There is no language in Sec. 705(a)(1)(A) supporting the Sixth Circuit's interpretation that only income that "passes through" to a partner taxable income qualifies for a basis increase. On the contrary, the section provides. that a basis adjustment is allowed for the partner's allocable share of "taxable income of the partnership." The $2,420,519 of COD income clearly was taxable income of the partnership, and presumably some of the other partners paid tax on their share of such income. Under a literal reading of Sec. 705(a)(1)(A), a basis increase is warranted. Further the logical response to the court would be that if the income did not pass through because it was not taxable income of the partnership, it must have been "income exempt from tax" for which a basis increase is allowed under Sec. 705(a)(1)(B) Either way, the statute supported a basis increase.

The Sixth Circuit's conclusion in Babin seems to have been motivated by the view that the taxpayer would reap a tax windfall if allowed such a basis adjustment. The taxpayer, however, argued that without the basis increase, he would recognize gain on the deemed distribution and, hence, Congress's intention to provide an exception to COD income recognition for an insolvent partner would be defeated. At first glance, the taxpayer's argument is persuasive; on further reflection, several flaws are apparent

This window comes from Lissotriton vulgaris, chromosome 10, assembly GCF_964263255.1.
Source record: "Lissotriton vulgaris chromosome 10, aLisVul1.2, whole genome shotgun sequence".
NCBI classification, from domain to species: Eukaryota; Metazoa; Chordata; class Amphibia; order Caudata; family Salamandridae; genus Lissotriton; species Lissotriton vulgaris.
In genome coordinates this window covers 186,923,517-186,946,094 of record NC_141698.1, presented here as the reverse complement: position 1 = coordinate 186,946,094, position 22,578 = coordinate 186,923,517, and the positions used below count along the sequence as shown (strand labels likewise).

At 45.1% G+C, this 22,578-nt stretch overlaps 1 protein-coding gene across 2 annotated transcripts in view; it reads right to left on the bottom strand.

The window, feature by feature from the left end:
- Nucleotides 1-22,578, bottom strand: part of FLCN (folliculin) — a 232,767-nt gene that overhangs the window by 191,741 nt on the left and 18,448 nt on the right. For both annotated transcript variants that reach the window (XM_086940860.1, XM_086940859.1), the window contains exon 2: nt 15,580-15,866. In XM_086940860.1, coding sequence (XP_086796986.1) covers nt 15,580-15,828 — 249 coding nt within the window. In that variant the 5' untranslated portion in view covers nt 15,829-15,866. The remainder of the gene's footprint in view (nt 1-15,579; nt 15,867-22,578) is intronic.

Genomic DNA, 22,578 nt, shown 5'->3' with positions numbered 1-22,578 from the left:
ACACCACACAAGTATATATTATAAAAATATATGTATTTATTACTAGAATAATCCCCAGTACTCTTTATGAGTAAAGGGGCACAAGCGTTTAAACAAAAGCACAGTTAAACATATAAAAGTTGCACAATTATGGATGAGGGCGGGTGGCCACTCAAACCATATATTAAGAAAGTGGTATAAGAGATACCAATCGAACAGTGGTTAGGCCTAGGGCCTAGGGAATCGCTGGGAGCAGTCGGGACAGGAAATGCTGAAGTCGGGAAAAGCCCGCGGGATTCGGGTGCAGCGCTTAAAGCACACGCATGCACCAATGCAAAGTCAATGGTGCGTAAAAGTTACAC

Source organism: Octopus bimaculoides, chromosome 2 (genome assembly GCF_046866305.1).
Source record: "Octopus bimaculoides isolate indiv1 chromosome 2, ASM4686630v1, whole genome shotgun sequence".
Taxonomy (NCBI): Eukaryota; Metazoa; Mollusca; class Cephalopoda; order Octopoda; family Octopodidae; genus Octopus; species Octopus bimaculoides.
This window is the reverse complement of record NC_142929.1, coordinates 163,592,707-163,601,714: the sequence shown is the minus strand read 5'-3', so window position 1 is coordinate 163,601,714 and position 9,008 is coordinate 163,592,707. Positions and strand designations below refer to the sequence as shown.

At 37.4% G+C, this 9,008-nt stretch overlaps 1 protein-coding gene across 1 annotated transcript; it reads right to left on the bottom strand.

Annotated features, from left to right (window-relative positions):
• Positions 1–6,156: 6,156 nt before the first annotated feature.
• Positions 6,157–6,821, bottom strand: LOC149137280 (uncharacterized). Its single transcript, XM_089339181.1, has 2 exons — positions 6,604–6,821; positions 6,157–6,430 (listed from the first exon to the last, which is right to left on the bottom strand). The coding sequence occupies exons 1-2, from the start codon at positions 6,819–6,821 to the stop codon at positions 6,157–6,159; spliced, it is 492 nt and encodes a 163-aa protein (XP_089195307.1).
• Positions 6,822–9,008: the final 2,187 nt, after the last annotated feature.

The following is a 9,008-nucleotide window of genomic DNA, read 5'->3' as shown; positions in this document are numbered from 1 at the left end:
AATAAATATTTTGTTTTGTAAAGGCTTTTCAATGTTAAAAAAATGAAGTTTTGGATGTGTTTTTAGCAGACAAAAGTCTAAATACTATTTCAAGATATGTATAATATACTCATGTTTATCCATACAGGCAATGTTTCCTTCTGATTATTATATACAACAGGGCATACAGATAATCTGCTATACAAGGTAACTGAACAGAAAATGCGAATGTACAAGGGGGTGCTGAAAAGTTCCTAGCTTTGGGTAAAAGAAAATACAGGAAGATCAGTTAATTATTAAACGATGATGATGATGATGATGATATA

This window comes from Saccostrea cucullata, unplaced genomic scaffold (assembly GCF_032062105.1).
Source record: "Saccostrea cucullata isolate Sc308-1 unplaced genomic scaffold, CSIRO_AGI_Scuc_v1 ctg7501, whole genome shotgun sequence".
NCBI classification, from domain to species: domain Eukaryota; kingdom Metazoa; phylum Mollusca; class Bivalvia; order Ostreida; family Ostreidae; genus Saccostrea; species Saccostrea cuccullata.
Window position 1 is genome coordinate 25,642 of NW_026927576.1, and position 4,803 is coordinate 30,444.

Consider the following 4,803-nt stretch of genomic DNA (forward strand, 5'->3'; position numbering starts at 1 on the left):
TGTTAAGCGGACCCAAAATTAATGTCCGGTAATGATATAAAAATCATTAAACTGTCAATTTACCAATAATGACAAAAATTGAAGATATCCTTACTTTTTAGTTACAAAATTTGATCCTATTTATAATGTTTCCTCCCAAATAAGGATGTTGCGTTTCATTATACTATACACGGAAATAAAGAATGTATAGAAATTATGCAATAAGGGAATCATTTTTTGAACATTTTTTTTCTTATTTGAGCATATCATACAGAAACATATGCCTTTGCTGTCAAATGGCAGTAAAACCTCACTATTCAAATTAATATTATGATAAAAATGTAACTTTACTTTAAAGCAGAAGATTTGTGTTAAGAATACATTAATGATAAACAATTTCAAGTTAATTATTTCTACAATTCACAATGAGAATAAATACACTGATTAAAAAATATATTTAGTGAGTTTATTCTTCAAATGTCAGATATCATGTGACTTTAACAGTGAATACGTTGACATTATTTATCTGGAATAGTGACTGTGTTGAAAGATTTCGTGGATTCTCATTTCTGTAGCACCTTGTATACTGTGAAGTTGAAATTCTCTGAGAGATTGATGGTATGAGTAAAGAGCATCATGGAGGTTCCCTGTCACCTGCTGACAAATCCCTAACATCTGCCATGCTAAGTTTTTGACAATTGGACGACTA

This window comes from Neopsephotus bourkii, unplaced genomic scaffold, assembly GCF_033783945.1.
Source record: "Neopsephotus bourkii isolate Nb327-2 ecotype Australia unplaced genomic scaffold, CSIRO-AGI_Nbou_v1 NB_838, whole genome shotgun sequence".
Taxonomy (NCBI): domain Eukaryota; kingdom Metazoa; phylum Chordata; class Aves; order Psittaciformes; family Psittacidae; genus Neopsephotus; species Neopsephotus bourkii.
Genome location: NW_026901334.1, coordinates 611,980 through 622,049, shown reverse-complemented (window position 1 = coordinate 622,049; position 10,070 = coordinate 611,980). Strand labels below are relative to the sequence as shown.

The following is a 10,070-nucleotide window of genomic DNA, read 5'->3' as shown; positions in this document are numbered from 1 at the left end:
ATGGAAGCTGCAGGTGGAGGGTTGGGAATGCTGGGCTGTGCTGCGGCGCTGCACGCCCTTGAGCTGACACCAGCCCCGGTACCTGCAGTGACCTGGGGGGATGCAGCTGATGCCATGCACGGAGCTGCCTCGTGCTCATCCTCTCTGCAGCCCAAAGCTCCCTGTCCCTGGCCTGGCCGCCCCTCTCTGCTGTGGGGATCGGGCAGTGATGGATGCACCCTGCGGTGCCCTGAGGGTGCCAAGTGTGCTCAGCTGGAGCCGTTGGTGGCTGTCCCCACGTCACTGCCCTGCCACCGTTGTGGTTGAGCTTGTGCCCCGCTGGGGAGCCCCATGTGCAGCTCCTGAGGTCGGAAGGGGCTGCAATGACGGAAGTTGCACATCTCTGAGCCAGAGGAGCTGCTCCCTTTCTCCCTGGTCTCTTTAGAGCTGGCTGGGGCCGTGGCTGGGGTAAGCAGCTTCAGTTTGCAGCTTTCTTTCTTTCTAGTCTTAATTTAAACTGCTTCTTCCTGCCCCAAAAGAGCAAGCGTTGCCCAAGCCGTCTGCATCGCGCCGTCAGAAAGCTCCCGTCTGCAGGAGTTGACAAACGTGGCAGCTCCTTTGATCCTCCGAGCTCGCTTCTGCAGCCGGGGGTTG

First, the court seems to have correctly sensed that partners (and S shareholders) can obtain the benefit of tax deductions in excess of their capital contributions and amounts at risk if such a basis increase is allowed. In Babin, the taxpayer had previously included in basis his 75% allocable share of the partnership's debt pursuant to Sec. 752(a). Thus, if he lacked basis to support the deemed distribution at the time the $2,420,519 debt was discharged, it was only because he had previously claimed deductions for those tax losses of the partnership, which had reduced his basis in his partnership interest. The discrepancy between his 51% allocable share of the partnership's income and his 75% share of its liabilities also produced gain on the deemed distribution, but was unrelated to the basis increase at issue.